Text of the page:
March 31, 2021

"Politics and Knowledge in the Nihilistic Days of 1920 and 2020" - An Owl & Ibis Presentation by Richard Moore


Kudos and many thanks to Richard Moore for his Owl & Ibis - A Confluence of Minds presentation, "Politics and Knowledge in the Nihilistic Days of 1920 and 2020!"

A link to the PDF of Richard's Saturday, March 27, 2021 slideshow can be downloaded here.

Here is Richard's presentation hypothesis:

Since before and after the written word, Sapiens have repeatedly found themselves in Threatening Times and have reached back to their Elders for guidance. The options chosen by the Elders have been Finite for each of their pending Disasters and may be a helpful guide for each Future Generation.

Following his introductory slideshow, Richard aired a portion of the video of UC Berkeley political theory professor Wendy Brown's lecture, Politics and Knowledge in Nihilistic Times: Thinking with Max Weber - "Knowledge." This lecture may be found here:

Key within Brown's lecture was her view of the role of education and the use of knowledge. Brown thinks individual students and society at large are best served when students are influenced by answers to and discussions centered on the following questions:

1. What am I living for? Why am I here today?

2. What kind of world do I want to live in?

3. How should or could humans order our common arrangements and our relationships with the nonhuman world at this juncture in world history?

Richard’s presentation and the discussion that followed established yet another landmark within O&I.

I say this in the sense that it succeeded in having the Confluence henceforth consider nihilism, a complex subject to say the least, in a more comprehensible and useful manner. That is, in the context of knowledge and politics (power), not philosophy.

Hereafter I think everyone who attended will better understand nihilism, if/when they ever come across the term again. Not as an arcane philosophy, rather as a contested matter. A contest over the importance and usefulness of knowledge and values fought in the breach between politicians and the wealthy on the one hand who want to quantify values and control resources including people; and on the other, by individuals who wish to deeply consider and construct values for guiding their personal lives and for living well among their fellows, and within the rest of Earth’s ecosystem.

The latter, personal emphasis on values is an exercise of freedom, a dwindling freedom left to us in the modern world of techno-commercial control. Many think this individual freedom regarding the progressive, humane use of values may be our only hope for retaining any of our humaneness following modernity's inevitable collapse, and the anarchy, democratic socialism, or tyranny that become our options.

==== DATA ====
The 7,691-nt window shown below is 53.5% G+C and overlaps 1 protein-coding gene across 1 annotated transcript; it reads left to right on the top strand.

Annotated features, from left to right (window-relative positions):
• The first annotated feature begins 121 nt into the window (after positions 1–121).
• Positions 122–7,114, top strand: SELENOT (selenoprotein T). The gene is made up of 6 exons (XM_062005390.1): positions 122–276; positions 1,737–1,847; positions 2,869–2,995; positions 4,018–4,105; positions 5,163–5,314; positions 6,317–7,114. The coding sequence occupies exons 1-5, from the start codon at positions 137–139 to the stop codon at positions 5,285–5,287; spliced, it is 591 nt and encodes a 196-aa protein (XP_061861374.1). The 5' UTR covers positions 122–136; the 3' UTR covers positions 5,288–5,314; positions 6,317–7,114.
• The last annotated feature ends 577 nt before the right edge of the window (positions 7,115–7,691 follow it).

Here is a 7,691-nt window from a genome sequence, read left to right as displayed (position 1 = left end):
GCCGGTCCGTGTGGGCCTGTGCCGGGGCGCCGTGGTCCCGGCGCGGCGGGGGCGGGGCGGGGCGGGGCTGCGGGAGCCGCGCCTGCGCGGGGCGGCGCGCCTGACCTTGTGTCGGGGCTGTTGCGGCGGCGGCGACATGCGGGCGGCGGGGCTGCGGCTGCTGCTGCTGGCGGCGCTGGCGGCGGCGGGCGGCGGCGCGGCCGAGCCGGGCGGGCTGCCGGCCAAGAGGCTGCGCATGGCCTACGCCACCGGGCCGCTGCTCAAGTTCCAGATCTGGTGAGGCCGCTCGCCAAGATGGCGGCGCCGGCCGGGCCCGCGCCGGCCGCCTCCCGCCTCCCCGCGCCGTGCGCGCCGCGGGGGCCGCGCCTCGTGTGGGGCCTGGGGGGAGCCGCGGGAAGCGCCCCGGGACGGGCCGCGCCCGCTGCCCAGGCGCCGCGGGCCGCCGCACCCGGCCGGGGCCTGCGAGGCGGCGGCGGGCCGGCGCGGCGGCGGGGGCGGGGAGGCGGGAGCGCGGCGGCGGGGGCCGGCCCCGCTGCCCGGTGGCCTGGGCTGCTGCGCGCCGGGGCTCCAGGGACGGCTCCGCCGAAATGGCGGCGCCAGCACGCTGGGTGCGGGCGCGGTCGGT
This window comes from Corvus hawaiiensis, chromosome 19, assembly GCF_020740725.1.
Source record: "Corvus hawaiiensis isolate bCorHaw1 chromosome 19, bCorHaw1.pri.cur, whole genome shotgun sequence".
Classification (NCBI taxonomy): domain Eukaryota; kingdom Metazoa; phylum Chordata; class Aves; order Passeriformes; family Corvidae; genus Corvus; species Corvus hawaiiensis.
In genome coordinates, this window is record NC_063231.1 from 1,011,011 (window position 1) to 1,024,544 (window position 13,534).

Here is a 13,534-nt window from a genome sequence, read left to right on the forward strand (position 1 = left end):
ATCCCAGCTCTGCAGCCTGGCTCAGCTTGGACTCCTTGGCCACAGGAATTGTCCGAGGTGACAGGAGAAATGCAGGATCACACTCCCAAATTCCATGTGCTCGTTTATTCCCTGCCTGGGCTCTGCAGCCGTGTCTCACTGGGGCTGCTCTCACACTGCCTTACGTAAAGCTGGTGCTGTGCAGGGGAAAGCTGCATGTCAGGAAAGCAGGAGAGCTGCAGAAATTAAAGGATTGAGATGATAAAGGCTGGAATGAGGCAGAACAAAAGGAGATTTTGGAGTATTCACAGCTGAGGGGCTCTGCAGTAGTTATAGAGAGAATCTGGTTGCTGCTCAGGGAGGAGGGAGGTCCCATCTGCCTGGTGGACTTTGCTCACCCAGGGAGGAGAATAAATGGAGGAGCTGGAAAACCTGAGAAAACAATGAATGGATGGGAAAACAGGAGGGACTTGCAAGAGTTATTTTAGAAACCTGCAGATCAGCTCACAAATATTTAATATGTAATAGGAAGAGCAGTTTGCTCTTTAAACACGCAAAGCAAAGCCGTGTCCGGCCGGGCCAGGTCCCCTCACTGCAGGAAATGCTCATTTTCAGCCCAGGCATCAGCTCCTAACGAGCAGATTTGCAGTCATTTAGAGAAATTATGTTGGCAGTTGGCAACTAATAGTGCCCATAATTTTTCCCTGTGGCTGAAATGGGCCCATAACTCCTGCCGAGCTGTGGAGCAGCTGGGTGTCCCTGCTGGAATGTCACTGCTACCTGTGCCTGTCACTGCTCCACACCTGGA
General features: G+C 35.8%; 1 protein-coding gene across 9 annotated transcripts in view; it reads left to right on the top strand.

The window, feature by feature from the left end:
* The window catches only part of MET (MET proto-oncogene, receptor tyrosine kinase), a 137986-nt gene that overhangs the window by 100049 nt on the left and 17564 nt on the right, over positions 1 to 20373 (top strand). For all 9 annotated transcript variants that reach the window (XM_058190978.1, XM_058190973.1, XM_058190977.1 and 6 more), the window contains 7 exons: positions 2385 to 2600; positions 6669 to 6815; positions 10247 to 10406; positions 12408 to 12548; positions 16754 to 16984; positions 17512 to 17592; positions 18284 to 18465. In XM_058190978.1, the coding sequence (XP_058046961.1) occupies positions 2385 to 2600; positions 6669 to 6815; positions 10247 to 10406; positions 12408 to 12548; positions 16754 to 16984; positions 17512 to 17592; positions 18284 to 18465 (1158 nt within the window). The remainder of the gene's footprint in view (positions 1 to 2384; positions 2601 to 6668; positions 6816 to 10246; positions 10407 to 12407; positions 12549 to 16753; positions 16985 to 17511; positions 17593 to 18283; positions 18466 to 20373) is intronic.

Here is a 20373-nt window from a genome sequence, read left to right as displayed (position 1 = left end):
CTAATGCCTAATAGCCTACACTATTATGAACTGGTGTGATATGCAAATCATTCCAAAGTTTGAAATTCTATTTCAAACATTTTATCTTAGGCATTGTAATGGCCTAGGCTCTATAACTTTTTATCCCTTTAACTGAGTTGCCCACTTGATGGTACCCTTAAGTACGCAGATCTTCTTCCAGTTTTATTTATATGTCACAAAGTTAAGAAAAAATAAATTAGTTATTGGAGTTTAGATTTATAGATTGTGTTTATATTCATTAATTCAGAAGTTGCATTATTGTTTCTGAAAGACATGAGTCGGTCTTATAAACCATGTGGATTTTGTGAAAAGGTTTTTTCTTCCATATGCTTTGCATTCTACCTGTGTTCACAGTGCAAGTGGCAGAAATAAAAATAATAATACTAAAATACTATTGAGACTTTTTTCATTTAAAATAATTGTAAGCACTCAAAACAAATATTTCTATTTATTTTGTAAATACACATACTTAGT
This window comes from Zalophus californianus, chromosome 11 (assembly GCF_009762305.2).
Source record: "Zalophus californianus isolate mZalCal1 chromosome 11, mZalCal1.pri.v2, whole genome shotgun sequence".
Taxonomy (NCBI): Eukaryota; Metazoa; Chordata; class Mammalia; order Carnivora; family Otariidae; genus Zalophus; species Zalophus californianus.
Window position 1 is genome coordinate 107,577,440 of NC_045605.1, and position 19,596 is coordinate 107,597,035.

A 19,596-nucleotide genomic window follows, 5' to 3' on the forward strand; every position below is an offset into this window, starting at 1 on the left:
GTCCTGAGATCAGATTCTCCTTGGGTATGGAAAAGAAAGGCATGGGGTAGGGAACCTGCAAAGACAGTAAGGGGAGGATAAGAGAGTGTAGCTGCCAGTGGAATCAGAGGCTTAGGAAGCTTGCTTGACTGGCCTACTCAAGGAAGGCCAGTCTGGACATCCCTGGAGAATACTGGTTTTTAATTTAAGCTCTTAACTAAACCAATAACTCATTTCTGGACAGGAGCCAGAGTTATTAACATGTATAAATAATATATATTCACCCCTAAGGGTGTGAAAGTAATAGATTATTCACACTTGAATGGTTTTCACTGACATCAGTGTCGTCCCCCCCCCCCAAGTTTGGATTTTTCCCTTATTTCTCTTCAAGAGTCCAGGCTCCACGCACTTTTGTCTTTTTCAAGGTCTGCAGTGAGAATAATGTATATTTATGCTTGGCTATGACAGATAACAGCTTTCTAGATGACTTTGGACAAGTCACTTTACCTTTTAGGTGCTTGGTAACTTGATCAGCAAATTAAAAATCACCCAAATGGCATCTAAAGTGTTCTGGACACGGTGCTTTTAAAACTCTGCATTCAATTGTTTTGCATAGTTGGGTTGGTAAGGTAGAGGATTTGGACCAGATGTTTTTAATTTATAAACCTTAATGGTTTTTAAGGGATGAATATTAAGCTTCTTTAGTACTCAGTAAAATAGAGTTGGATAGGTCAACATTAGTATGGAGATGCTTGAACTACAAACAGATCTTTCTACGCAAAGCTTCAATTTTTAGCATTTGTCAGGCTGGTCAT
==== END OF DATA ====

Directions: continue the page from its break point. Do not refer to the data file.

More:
Great job, Richard!

}:> & ~:)

March 4, 2021

The Evolution of Governance

Somebody is lying as to what is really in President Biden’s COVID stimulus plan legislation, the New York Times:

“A Look at What’s in Biden’s $1.9 Trillion Stimulus Plan”

New York Times, January 14, 2021.

Want to get beyond the media gatekeepers? Read the 591-page bill yourself, here. The list of the bill’s contents alone runs for nine, small print, single-space pages. Here is a sample of the text from page 10 and 11. The rest of the bill is just as crystal clear to the average US voter as this excerpt.

(5) to make payments for necessary expenses

related to losses of crops (including losses due to

high winds or derechos) pursuant to title I of the

Additional Supplemental Appropriations for Disaster

Relief Act, 2019 (Public Law 116–20), as amended

by section 116 of the Continuing Appropriations

Act, 2020 (Public Law 116–59) and as further

Amended by subsection (c) of section 791 of the

Further Consolidated Appropriations Act, 2020

(Public Law 116–94) for crop losses in crop year


Forget all the previous legislation referred to in this excerpt. One can find and study up on that. But what exactly are “expenses,” “derechos,” and “losses?” Who defines expenses and losses, sets their thresholds, and pegs dollar amounts to them? On what basis? I know what a derecho is but nothing about agricultural losses and expenses. I guess the US Department of Agriculture is left to figure that out.

Or you can do the research. Coincidentally, a friend of mine yesterday sought and read multiple website articles on the bill and came up with the following list outlining the contents of the legislation in basic vocabulary. My friend is not typical of the average American voter in terms of education and research skills. He’s an engineer. It took him about an hour to research and put this table together. American voters, most of whom are less highly educated and have less skills in researching, would likely take much longer assuming they had the will and interest to do. Most don’t.

Maybe it is my Republican Congressman Drew Ferguson here in Georgia, USA who is lying.

"Batshit Crazy: Is There a Solution to Mass Delusion?" - An Owl & Ibis Presentation by Pam Dewey


Kudos to Pam Dewey on her outstanding presentation, “Batshit Crazy – Is There a Solution to Mass Delusion?” at the February 27, 2021 meeting of Owl & Ibis – A Confluence of Minds. Here is Pam’s description of her presentation containing an Internet link to the video.